Thou Shalt Not
Deputy District Attorney Wendy Patrick, M. Div., reconciles man’s law and God’s law
Published in 2010 San Diego Super Lawyers magazine
on June 2, 2010
Updated on October 2, 2019
Who does Wendy Patrick get to spend her day with? Well, there’s the man who decapitated a stranger in Balboa Park—an act so gruesome that the judge withheld most crime scene photos in court. How about the two men charged with hunting down an illegal immigrant who was hiding from the Border Patrol, luring him to a secluded spot and attempting to “curb” him—i.e., placing his mouth against the curb and stomping on his head?
And that was before she switched divisions. “My current assignment is prosecuting the worst of the worst in society,” says Patrick, a deputy with the sex crimes and stalking division of the San Diego District Attorney’s Office, who has tried more than 100 criminal jury trials in her 15 years of practice. “Each case, no matter how gruesome, is an opportunity to achieve justice for the victims and their families, and that outweighs everything else.”
Of course justice can move slowly or get sidetracked. Patrick handled the highly publicized child molestation case, People v. Adrienne Feistel, involving a San Diego elementary teacher accused of having sex with two of her former students. The case was declared a mistrial. “There were allegations that the jurors were following the news,” Patrick says. (The defendant ultimately pleaded guilty to one count of statutory rape last December.)
A similar thing happened earlier in 2009 in the child molestation case of philanthropist Steve Bimson. During deliberations, one of the jurors revealed he had been molested as a youth. “I had two major cases mistried for jury misconduct in a matter of months,” she says. “That doesn’t happen in most people’s careers.”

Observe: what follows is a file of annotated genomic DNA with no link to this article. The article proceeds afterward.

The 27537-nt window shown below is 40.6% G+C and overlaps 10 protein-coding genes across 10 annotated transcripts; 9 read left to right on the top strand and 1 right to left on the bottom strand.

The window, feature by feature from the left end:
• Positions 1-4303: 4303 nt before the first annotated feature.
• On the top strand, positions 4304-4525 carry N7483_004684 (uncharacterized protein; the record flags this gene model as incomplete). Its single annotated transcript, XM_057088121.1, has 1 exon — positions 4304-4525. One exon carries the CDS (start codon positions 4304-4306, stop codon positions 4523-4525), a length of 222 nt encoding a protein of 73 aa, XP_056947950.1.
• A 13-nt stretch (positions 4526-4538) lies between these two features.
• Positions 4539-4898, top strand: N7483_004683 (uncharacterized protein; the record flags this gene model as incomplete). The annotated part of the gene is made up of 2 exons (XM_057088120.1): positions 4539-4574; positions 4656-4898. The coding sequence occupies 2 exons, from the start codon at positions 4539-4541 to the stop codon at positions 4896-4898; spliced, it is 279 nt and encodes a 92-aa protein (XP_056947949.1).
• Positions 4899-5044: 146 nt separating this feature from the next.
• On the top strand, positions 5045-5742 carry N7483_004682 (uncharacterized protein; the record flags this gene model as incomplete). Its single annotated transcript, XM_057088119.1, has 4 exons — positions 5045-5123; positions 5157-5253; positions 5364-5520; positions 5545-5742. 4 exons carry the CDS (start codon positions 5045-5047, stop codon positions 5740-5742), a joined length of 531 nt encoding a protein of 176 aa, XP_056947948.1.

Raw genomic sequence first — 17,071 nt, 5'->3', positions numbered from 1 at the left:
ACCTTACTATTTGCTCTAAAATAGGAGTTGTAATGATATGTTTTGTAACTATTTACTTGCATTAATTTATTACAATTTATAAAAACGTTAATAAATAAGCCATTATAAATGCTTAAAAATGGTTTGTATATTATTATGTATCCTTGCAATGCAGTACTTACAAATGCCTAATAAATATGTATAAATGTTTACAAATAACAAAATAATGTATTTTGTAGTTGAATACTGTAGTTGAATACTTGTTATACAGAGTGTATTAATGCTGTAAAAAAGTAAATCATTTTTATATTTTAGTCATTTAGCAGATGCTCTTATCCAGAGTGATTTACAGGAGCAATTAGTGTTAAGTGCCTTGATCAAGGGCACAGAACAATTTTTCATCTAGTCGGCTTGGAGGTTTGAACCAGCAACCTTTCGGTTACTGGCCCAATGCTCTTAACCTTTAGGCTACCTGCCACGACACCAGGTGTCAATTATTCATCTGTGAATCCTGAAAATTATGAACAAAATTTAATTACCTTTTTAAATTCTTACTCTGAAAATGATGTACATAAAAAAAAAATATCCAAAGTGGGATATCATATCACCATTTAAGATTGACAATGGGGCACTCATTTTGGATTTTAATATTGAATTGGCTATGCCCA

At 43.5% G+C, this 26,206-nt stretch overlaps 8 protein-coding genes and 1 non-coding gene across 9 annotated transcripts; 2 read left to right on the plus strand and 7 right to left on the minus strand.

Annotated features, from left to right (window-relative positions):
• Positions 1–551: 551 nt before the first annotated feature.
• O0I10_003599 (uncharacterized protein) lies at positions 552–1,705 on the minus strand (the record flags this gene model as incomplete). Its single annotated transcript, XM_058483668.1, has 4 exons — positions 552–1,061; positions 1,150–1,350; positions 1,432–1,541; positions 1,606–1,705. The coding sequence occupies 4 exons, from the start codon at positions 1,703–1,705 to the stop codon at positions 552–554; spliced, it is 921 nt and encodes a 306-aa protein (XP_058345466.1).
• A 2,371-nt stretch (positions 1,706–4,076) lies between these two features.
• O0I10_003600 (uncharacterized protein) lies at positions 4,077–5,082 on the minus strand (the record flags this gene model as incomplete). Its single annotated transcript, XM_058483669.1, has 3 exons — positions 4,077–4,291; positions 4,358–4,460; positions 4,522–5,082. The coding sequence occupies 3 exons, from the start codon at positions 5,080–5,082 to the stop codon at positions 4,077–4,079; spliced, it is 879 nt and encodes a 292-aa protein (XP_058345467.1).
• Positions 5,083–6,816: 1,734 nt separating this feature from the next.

It’s especially surprising for Patrick, who co-authored the revised edition of Reading People, a New York Times bestseller, and frequently travels the country to present on interpersonal communications. “Reading people is a facet of practicing law that pervades everything you do,” she says. “Jury selection is something that a whole trial rests on. What are jurors doing out in the hallway when they don’t think anyone’s paying attention? Are they glued to their cell phone? Are they reading the National Enquirer? It’s important to focus on people and catch them when they’re not paying attention. Between personal appearance and body language, body language is more revealing because things beyond conscious control are the best ways to read people.”
So what happened in the Feistel and Bimson trials? “You build in an amount of unintentional human error. Many people are on Google every day. In jury, that’s misconduct. It’s usually not intentional,” she says, adding, “I still have faith in the jury system.”
Although her docket is always, sadly, full, Patrick finds time to perform as a concert violinist with the La Jolla Symphony and as an electric violinist with rock bands that perform in San Diego and Hollywood. But most significant to Patrick is her master’s in divinity, which she recently earned from Bethel Seminary. She preaches occasionally on Sundays at her local church.
Is it tough reconciling the two—the preacher, offering a vision of heaven, and the prosecutor, attempting to prove a version of hell? “The Bible affirms respect and obedience for authority,” Patrick says. “We have to follow both man’s law and God’s law. When a sinner repents, God forgives and erases the sin—not the consequences of the sin, which is the punishment prescribed by law for the crime. My job is to enforce the consequences.”